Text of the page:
SAN FRANCISCO, CA – Following a poll of its nearly one billion users, Facebook is introducing a number of new privacy controls today. The poll was a part of the social media giant’s efforts to address user concerns over who can see their personal information.
According to the company, the new privacy controls simplify how Facebook’s members can quickly determine who can view the comments, photos, and other information about them that appears on different parts of the website. The new feature also allows users to request that any objectionable photos they’re featured in by other users to be removed.
A new privacy “shortcut” in the top-right hand corner of the website offers speedy access to key controls such as allowing users to manage who can contact them and to block specific people.
The privacy controls come in response to continuing complaints by users that Facebook’s privacy settings are too confusing. Facebook Director of Product Sam Lessin said the changes were designed to increase users’ comfort level on the social network. “When users don’t understand the concepts and controls and hit surprises, they don’t build the confidence they need,” he said.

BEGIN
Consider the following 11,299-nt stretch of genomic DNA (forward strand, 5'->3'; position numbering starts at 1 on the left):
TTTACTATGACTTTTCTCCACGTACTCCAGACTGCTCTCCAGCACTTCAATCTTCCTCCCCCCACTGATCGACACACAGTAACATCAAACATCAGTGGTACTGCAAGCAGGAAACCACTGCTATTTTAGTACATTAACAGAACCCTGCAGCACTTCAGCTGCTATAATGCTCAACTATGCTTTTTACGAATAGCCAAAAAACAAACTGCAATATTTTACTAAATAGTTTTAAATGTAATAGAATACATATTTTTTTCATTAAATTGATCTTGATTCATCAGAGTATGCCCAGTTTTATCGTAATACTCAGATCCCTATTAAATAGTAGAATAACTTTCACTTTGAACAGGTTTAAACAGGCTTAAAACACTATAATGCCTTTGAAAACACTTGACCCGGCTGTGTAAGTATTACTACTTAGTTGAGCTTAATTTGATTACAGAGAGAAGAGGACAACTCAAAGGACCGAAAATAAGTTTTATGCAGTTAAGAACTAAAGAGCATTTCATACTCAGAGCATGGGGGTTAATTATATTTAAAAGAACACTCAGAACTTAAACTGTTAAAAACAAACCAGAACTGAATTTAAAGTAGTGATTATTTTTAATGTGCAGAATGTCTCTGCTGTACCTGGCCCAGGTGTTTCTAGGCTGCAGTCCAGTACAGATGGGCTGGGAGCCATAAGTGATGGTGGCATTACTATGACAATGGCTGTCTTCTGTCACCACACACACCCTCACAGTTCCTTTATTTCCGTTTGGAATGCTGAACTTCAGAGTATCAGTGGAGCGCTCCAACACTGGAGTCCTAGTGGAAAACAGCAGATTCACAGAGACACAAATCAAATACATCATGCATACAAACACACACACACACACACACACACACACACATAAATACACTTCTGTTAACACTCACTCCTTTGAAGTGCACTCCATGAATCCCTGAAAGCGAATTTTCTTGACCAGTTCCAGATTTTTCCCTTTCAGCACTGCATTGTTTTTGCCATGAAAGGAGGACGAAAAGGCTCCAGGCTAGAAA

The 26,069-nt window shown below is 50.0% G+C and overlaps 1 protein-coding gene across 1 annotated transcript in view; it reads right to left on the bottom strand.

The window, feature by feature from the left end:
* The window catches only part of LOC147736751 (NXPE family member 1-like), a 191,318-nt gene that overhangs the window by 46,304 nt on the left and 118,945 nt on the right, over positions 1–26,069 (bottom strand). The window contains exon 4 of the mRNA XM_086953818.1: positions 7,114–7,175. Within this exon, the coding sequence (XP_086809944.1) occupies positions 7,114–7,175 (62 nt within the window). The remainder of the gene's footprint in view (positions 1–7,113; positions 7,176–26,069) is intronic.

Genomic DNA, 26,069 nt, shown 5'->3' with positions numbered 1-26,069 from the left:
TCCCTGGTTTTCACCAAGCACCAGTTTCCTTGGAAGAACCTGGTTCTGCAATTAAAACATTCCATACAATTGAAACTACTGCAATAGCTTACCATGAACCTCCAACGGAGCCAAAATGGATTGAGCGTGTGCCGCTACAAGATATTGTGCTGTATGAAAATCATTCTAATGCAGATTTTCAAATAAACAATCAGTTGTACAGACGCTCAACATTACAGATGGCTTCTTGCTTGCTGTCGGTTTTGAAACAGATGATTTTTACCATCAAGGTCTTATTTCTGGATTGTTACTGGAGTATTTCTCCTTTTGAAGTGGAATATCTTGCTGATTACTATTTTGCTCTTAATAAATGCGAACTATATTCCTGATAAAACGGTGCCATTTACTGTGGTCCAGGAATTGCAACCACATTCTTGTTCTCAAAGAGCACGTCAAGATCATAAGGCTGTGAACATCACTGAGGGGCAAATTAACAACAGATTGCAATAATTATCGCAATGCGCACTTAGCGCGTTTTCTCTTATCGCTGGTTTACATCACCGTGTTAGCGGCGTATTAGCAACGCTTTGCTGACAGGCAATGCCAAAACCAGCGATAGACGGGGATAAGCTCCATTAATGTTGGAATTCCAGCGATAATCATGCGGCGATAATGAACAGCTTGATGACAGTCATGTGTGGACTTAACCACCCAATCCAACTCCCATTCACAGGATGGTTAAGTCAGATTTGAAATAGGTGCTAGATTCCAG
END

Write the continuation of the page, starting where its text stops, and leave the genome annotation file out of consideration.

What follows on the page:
Facebook, Google and other social media companies have faced increasing examination and enforcement from privacy regulators as consumers offer up an ever-increasing amount of personal information to web services.
This past April, Facebook settled privacy charges with the U.S. Federal Trade Commission that said it had deceived consumers and forced them to share more personal information than they intended. By terms of the settlement, Facebook is required to get user consent for certain changes to its privacy settings and is subject to 20 years of independent audits.
Lessin said some users don’t understand that the information they post on their Timeline profile page is not the only personal information about them that may be viewable by others. Improvements to Facebook’s “Activity Log” will make it easier for users to view at a glance all the information that involves them on the social network.
Facebook is also changing how third-party apps, such as games and music players, obtain permission to access user data. All such apps must now provide separate requests to create a personalized service based on a user’s personal information and to post automated messages to the Facebook newsfeed on behalf of a user. In the past, users agreed to both conditions by approving a single request.
Almost 600,000 Facebook users voted to reject the proposed changes, but the votes fell well short of the 300 million needed for the vote to be binding.